When I was eighteen I extorted a relatively large sum of money from a family friend on whom I had legal dirt. With that money, I bought myself a car, rented a room in a crack house, and drank, used, and partied to my heart’s content. I spent every last cent within two months and was left with no means of income and a hugely increased need to use. During the following months, I became a common criminal; I ended up homeless and wouldn’t think twice about taking what you had to turn it into what I needed.  I cut everyone out of my life I would be ashamed to let see what I had become. Sunken-faced and skinny, I was never able to shake my conscience while in active addiction. It whispered in my ear constantly that I wasn’t being who I was meant to be, that I had more to offer the world. But that voice didn’t stop me. If I drank enough, that whisper became muted and I wouldn’t have to hear it. Then one day the voice just stayed on, as if someone had magically broken the ON/OFF switch in my head that the alcohol and drugs controlled. It seemed I had overloaded the circuit in my brain that derived pleasure from using. The relief that used to come from using never returned, and my conscience whispered to me whether I was sober or not. The spring stopped unwinding.

In November 2007 I began trying on my own to stop using, even attending a small handful of meetings. I would show up late and leave before they ended, speaking to no one. Most of the time I wouldn’t go inside at all. I would just sit in my car in the parking lot, smoking cigarettes and judging the people I saw milling around. “I’m not like them,” I would tell myself. “This is silly; I can quit on my own.” A few more months of vain attempts to end, manage, or change my using left me feeling utterly defeated. I didn’t know to call it powerlessness at the time, but that’s exactly what it was.

By the following February I had had enough, and I turned to the best resource I had. I hadn’t talked to or seen my dad in months, aside from the time I drunkenly called him at 1AM, frantically seeking advice after totaling a car I had only owned for two days. Out of pure desperation, I called him seeking a different kind of advice, and we agreed to meet at his condo after he got off work. He had long since taken the keys to his house away from me, so when I got to his condo I had to knock to be let in. The look on his face when he opened the door was a mixture of shock, disappointment, and deep sadness. I hope I never forget how that look made me feel. We sat down in his living room and I asked him flat out if he thought I was an alcoholic. To this day, he still talks about how much restraint it took him not to yell at the top of his lungs, “YES, YOU ABSOLUTE MORON, OF COURSE YOU FUCKING ARE! LOOK AT YOURSELF!” Instead, all his combined years of working a program allowed him to calmly reply, “Zach, only you can make that decision. What I can do for you is give you the Alcoholics Anonymous Big Book, connect you with some sober young people, and hope you figure this out on your own.” We are not saints, but in that moment, I would have to say that my dad was about as close as anyone has ever come.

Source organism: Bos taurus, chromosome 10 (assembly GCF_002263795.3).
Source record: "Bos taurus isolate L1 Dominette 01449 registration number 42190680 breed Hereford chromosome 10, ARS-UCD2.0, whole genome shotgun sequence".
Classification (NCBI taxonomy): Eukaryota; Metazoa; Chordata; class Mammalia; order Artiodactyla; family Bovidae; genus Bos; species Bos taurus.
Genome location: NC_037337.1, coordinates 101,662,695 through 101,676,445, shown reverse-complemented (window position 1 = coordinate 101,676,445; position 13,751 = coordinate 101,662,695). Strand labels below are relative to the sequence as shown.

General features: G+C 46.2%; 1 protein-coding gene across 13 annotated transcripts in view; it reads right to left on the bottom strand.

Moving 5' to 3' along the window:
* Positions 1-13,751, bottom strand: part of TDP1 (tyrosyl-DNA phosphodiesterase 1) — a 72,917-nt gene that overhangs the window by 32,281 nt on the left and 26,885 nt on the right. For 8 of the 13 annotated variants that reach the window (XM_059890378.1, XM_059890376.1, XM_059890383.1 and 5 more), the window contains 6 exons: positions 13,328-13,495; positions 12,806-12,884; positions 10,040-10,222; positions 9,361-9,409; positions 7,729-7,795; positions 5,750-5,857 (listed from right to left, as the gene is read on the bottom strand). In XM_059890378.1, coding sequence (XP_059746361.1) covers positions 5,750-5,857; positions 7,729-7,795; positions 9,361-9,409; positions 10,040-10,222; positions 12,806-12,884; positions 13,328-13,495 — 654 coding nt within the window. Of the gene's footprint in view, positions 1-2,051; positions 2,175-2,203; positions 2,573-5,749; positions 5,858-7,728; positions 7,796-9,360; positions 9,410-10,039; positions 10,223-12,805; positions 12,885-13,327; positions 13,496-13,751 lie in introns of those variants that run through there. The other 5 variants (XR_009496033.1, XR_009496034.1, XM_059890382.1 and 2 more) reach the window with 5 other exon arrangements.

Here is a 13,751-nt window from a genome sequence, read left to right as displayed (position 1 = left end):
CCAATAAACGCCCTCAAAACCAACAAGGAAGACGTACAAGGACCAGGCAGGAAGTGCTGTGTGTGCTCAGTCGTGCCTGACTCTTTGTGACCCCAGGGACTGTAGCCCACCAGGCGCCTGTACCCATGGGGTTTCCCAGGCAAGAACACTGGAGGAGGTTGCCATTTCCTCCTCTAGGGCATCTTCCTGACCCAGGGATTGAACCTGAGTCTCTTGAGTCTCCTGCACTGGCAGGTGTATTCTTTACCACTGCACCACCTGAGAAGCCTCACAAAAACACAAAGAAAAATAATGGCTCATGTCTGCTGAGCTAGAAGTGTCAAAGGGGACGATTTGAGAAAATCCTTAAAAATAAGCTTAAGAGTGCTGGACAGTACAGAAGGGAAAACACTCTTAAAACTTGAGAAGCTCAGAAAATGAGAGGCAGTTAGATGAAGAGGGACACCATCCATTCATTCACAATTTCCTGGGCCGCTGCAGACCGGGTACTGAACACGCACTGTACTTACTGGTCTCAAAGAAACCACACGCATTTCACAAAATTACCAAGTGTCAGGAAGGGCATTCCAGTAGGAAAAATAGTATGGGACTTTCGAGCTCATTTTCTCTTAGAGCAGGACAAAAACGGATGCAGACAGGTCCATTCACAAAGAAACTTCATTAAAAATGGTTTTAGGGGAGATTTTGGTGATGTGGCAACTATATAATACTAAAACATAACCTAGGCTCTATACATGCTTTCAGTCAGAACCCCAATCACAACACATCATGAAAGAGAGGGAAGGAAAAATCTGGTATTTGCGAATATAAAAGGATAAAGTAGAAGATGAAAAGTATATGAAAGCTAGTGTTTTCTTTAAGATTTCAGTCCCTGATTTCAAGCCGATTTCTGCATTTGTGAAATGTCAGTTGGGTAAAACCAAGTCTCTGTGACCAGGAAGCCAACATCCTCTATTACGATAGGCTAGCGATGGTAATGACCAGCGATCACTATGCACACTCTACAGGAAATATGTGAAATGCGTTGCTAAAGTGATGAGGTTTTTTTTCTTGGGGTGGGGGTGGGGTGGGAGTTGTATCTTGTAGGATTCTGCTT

A week later I sat in my first “real” meeting, less than 24 hours sober and ready to give a new way of life a shot. I didn’t know what it was going to look like, but I knew it had to be better than what I had been doing. I remember nothing about the meeting other than picking up a white chip at the end and everyone clapping for me. A young guy gave me his number after the meeting and told me to call him if I felt like using. I decided as I left that I was going to give AA a chance and stay sober. What I didn’t expect was the power my addiction had over me, and I ended up drinking on the way home! Over the next 20 months, I picked up spotty lengths of sobriety–a week here, thirty days there, and I even managed to make it to the coveted one-year mark! But, I hadn’t dug deep enough. I was still deep in the closet about my sexuality, I was almost never honest with anyone, and I still thought about using on a daily basis. I was afraid it was going to make me look bad if I said anything, and I eventually caved in to the disease.